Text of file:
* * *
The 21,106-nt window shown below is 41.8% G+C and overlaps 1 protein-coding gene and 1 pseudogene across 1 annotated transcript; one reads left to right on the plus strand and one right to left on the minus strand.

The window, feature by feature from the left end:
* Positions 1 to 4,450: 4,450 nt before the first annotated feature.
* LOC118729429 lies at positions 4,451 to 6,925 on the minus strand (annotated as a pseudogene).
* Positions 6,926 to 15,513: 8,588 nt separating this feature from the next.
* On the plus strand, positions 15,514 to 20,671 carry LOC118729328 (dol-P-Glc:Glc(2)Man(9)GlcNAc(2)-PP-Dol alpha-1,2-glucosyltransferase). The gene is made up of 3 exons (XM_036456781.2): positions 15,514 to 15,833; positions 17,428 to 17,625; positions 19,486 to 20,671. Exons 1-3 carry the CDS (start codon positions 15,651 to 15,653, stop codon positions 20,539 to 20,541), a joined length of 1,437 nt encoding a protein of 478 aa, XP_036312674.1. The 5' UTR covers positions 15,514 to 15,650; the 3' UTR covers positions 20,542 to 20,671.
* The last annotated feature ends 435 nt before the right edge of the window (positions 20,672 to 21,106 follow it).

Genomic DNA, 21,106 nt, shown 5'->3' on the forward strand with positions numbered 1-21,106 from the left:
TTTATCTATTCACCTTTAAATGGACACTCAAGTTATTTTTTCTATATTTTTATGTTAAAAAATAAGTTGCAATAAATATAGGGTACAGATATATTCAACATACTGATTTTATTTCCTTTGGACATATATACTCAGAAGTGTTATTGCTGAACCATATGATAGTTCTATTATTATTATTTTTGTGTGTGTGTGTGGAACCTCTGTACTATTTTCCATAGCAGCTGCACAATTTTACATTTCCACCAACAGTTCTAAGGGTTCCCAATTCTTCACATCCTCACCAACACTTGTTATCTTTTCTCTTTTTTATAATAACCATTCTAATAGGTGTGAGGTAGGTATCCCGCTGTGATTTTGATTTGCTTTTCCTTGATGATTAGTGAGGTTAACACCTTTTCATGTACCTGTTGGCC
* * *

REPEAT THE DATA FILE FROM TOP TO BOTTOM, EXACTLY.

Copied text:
The 21,106-nt window shown below is 41.8% G+C and overlaps 1 protein-coding gene and 1 pseudogene across 1 annotated transcript; one reads left to right on the plus strand and one right to left on the minus strand.

The window, feature by feature from the left end:
* Positions 1 to 4,450: 4,450 nt before the first annotated feature.
* LOC118729429 lies at positions 4,451 to 6,925 on the minus strand (annotated as a pseudogene).
* Positions 6,926 to 15,513: 8,588 nt separating this feature from the next.
* On the plus strand, positions 15,514 to 20,671 carry LOC118729328 (dol-P-Glc:Glc(2)Man(9)GlcNAc(2)-PP-Dol alpha-1,2-glucosyltransferase). The gene is made up of 3 exons (XM_036456781.2): positions 15,514 to 15,833; positions 17,428 to 17,625; positions 19,486 to 20,671. Exons 1-3 carry the CDS (start codon positions 15,651 to 15,653, stop codon positions 20,539 to 20,541), a joined length of 1,437 nt encoding a protein of 478 aa, XP_036312674.1. The 5' UTR covers positions 15,514 to 15,650; the 3' UTR covers positions 20,542 to 20,671.
* The last annotated feature ends 435 nt before the right edge of the window (positions 20,672 to 21,106 follow it).

Genomic DNA, 21,106 nt, shown 5'->3' on the forward strand with positions numbered 1-21,106 from the left:
TTTATCTATTCACCTTTAAATGGACACTCAAGTTATTTTTTCTATATTTTTATGTTAAAAAATAAGTTGCAATAAATATAGGGTACAGATATATTCAACATACTGATTTTATTTCCTTTGGACATATATACTCAGAAGTGTTATTGCTGAACCATATGATAGTTCTATTATTATTATTTTTGTGTGTGTGTGTGGAACCTCTGTACTATTTTCCATAGCAGCTGCACAATTTTACATTTCCACCAACAGTTCTAAGGGTTCCCAATTCTTCACATCCTCACCAACACTTGTTATCTTTTCTCTTTTTTATAATAACCATTCTAATAGGTGTGAGGTAGGTATCCCGCTGTGATTTTGATTTGCTTTTCCTTGATGATTAGTGAGGTTAACACCTTTTCATGTACCTGTTGGCC